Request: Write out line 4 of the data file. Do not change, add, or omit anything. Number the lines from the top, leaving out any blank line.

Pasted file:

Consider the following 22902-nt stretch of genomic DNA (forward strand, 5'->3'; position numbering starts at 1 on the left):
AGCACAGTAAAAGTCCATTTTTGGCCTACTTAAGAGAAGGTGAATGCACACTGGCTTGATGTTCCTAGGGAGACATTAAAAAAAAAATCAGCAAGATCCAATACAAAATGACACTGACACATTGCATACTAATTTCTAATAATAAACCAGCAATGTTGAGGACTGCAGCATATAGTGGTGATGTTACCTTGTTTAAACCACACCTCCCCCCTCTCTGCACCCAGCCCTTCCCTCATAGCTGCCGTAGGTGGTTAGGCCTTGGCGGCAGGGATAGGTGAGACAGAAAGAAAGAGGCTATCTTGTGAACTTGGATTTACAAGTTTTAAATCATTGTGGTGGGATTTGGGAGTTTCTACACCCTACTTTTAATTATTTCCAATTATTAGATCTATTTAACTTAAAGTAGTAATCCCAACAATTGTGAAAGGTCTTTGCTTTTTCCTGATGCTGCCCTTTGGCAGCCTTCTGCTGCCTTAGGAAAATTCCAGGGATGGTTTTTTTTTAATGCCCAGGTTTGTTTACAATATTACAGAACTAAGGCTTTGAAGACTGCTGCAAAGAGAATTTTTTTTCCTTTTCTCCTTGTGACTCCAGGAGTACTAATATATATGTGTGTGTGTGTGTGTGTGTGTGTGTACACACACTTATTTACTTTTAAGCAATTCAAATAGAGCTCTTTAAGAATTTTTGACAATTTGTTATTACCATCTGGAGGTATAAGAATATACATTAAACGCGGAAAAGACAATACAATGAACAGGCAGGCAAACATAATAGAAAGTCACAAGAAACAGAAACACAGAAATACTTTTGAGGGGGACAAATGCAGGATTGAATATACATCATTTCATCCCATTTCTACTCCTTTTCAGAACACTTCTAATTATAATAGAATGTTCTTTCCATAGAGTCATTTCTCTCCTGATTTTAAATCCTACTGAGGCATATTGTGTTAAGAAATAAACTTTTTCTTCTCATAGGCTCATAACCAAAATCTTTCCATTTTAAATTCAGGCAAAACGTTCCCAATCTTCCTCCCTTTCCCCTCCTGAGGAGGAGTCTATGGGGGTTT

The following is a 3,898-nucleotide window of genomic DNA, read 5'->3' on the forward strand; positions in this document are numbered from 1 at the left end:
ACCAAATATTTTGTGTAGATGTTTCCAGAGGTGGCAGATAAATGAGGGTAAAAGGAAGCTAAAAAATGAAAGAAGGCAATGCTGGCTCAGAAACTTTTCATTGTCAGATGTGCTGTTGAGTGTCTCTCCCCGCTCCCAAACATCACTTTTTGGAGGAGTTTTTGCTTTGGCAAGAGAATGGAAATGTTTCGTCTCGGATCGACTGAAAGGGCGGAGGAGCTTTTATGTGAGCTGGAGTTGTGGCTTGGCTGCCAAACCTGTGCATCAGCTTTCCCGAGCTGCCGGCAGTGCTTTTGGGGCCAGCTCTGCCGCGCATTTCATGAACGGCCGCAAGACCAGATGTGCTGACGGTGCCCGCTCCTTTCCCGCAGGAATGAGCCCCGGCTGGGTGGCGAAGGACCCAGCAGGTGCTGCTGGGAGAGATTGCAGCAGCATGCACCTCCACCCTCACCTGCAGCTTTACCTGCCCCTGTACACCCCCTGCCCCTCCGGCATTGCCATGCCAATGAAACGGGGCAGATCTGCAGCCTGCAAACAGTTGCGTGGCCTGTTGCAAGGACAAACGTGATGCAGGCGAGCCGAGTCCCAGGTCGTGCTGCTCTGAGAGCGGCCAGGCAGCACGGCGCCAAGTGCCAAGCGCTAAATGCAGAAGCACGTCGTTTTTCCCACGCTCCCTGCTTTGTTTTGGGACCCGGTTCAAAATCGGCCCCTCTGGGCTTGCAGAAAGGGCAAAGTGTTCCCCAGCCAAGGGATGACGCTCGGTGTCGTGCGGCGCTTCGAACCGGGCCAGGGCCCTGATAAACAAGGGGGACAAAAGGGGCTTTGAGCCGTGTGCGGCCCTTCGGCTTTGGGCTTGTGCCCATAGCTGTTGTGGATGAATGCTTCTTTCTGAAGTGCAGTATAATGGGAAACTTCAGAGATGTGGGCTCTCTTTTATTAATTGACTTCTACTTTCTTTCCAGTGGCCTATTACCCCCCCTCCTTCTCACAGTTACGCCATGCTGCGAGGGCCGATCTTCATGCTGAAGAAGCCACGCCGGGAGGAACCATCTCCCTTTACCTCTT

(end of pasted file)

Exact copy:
ACCAAATATTTTGTGTAGATGTTTCCAGAGGTGGCAGATAAATGAGGGTAAAAGGAAGCTAAAAAATGAAAGAAGGCAATGCTGGCTCAGAAACTTTTCATTGTCAGATGTGCTGTTGAGTGTCTCTCCCCGCTCCCAAACATCACTTTTTGGAGGAGTTTTTGCTTTGGCAAGAGAATGGAAATGTTTCGTCTCGGATCGACTGAAAGGGCGGAGGAGCTTTTATGTGAGCTGGAGTTGTGGCTTGGCTGCCAAACCTGTGCATCAGCTTTCCCGAGCTGCCGGCAGTGCTTTTGGGGCCAGCTCTGCCGCGCATTTCATGAACGGCCGCAAGACCAGATGTGCTGACGGTGCCCGCTCCTTTCCCGCAGGAATGAGCCCCGGCTGGGTGGCGAAGGACCCAGCAGGTGCTGCTGGGAGAGATTGCAGCAGCATGCACCTCCACCCTCACCTGCAGCTTTACCTGCCCCTGTACACCCCCTGCCCCTCCGGCATTGCCATGCCAATGAAACGGGGCAGATCTGCAGCCTGCAAACAGTTGCGTGGCCTGTTGCAAGGACAAACGTGATGCAGGCGAGCCGAGTCCCAGGTCGTGCTGCTCTGAGAGCGGCCAGGCAGCACGGCGCCAAGTGCCAAGCGCTAAATGCAGAAGCACGTCGTTTTTCCCACGCTCCCTGCTTTGTTTTGGGACCCGGTTCAAAATCGGCCCCTCTGGGCTTGCAGAAAGGGCAAAGTGTTCCCCAGCCAAGGGATGACGCTCGGTGTCGTGCGGCGCTTCGAACCGGGCCAGGGCCCTGATAAACAAGGGGGACAAAAGGGGCTTTGAGCCGTGTGCGGCCCTTCGGCTTTGGGCTTGTGCCCATAGCTGTTGTGGATGAATGCTTCTTTCTGAAGTGCAGTATAATGGGAAACTTCAGAGATGTGGGCTCTCTTTTATTAATTGACTTCTACTTTCTTTCCAGTGGCCTATTACCCCCCCTCCTTCTCACAGTTACGCCATGCTGCGAGGGCCGATCTTCATGCTGAAGAAGCCACGCCGGGAGGAACCATCTCCCTTTACCTCTT